M3GAN – I’m not sure whether to consider this a killer doll or a killer robot movie, since the titular character is both. And her name is just pronounced “Megan,” not the more exotic “Mthreegan.” Anyway, it’s about a little girl named Cady who survives a car accident that kills her parents, and she goes to live with her aunt Gemma, who’s employed at a company that makes robotic toys. Trying to come up with something that will help Cady and help her employer get an edge in the market, she builds the robotic doll M3GAN, who is able to learn about her companions through some advanced artificial intelligence. I suppose it’s no surprise to anyone that she eventually starts killing people, initially just those who threaten Cady, but later others as well. And she’s a pretty brutal killer. Once again, the moral is that making machines smart will doom humanity. Actually, I think it’s more about the futility of quick fixes for complex problems. Besides, if people these days are impressed by computers being able to make composite pictures based on keywords, we’re probably quite far off from the sort of technology in the film. Anyway, I liked it pretty well. Although it’s not the main theme, there’s a fair amount of satire on consumer culture throughout. It actually starts with a commercial for a robotic toy pet, with a cheerful jingle announcing that it won’t die like a real pet. One weird note that probably won’t interest anyone but me is that, before the movie, I was reading this article about how a gaming magazine mistakenly referred to Mega Man’s brother as Bruce, and the movie had a robot named Bruce, who played a Chekhov’s Gun kind of role.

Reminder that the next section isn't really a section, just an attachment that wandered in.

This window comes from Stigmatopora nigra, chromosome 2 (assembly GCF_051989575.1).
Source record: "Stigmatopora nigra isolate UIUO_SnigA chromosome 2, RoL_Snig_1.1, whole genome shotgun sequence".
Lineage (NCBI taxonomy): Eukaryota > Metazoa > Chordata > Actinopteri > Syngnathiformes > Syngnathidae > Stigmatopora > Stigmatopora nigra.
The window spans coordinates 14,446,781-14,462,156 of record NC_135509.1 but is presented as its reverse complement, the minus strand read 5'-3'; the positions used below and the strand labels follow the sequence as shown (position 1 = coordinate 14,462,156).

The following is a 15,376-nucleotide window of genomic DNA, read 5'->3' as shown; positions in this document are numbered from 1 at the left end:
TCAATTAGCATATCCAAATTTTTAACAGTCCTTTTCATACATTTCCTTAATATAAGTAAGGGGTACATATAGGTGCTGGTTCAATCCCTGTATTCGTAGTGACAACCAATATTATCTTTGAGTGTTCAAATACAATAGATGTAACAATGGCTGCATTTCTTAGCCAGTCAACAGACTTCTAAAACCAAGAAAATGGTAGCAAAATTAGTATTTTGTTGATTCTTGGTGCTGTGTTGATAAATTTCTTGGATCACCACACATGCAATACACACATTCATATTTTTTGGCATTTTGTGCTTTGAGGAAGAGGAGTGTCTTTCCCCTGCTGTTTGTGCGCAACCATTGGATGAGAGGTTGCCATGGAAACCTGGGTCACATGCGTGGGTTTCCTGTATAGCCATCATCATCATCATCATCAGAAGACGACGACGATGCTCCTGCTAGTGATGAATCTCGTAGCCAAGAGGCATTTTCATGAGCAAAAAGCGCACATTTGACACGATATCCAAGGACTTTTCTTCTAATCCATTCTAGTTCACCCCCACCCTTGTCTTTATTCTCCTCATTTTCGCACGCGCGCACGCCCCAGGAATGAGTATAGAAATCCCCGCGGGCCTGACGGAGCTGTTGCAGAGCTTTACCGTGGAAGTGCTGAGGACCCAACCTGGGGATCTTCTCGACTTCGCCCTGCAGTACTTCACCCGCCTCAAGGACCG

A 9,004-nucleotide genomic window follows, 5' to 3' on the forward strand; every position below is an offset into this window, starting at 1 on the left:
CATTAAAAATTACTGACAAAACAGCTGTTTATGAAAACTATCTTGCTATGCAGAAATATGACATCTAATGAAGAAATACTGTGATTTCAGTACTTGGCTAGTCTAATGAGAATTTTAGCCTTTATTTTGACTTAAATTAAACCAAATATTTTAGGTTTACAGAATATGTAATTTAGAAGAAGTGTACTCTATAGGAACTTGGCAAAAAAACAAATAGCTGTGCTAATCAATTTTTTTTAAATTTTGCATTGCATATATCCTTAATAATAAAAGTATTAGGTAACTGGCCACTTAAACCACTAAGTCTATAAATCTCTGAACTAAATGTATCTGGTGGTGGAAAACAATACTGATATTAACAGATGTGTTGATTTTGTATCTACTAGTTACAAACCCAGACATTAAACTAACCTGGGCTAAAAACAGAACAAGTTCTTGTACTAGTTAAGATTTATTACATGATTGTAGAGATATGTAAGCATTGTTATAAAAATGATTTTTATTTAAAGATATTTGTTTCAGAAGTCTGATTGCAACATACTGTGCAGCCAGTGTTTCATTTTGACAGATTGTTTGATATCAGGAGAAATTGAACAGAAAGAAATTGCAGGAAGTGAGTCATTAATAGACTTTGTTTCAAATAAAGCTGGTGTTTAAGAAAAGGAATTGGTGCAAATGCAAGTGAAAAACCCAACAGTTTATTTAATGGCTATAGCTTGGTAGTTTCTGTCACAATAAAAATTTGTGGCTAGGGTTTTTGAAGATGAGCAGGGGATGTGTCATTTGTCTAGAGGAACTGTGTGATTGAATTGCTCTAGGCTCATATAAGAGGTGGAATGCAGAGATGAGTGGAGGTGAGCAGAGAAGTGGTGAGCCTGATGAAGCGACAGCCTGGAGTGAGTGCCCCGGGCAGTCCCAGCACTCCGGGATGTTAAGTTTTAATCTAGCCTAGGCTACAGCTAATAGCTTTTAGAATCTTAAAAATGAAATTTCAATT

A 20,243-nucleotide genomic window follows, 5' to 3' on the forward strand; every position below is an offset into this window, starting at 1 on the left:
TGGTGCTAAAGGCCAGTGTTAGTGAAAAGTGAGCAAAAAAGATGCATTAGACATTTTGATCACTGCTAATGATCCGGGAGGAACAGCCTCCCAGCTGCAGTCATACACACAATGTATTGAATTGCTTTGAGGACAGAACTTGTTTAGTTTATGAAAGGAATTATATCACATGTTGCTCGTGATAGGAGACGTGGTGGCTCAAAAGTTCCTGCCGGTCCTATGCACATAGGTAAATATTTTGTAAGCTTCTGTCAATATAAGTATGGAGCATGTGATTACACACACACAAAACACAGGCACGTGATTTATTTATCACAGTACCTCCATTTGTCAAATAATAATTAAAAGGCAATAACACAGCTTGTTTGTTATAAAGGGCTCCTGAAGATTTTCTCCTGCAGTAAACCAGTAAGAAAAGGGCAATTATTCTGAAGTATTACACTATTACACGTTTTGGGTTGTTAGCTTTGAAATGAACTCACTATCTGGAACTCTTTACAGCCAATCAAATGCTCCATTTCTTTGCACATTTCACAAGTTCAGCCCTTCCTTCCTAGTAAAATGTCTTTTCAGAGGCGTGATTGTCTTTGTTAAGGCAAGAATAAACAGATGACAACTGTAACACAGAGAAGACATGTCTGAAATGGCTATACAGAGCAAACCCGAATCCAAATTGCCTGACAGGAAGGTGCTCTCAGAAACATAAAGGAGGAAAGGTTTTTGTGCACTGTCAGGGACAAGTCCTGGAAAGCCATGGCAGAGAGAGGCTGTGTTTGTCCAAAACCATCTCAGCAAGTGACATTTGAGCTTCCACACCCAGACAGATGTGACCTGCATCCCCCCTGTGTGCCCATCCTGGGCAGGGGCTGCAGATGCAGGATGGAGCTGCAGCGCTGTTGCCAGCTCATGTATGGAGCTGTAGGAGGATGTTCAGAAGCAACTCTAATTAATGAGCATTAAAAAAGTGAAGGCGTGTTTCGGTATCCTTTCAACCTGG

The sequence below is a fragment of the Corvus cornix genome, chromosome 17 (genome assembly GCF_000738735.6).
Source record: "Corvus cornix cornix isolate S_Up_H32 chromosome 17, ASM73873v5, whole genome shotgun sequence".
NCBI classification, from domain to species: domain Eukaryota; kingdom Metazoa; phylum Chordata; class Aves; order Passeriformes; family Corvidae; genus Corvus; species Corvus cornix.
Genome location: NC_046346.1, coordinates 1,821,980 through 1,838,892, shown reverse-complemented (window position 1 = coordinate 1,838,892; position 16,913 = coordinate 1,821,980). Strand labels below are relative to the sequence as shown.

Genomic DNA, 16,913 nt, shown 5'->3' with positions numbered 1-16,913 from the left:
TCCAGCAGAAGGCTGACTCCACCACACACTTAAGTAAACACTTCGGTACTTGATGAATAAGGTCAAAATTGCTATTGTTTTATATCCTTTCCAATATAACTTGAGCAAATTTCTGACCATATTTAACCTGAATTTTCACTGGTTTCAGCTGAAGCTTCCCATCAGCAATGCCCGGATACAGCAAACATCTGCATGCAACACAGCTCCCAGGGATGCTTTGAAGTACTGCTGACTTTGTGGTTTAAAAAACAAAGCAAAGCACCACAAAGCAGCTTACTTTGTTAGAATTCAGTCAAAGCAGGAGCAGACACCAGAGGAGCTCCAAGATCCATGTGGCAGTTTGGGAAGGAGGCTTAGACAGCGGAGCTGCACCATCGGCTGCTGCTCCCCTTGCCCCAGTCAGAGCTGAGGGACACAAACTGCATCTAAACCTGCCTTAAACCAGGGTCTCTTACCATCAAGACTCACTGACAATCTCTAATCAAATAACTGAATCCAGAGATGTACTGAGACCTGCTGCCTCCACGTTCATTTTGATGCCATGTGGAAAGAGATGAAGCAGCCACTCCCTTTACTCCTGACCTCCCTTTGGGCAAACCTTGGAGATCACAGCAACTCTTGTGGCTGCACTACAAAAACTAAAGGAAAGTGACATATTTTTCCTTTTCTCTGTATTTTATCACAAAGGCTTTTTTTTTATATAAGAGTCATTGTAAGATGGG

Posted in Advertising, Art, Authors, Cartoons, Fairy Tales, Families, Humor, Language, Magic, Mega Man, Monsters, Music, Relationships, Technology, Toys, Video Games, VoVat Goes to the Movies, William Shakespeare | Tagged , , , , , , , , , , , , | Leave a comment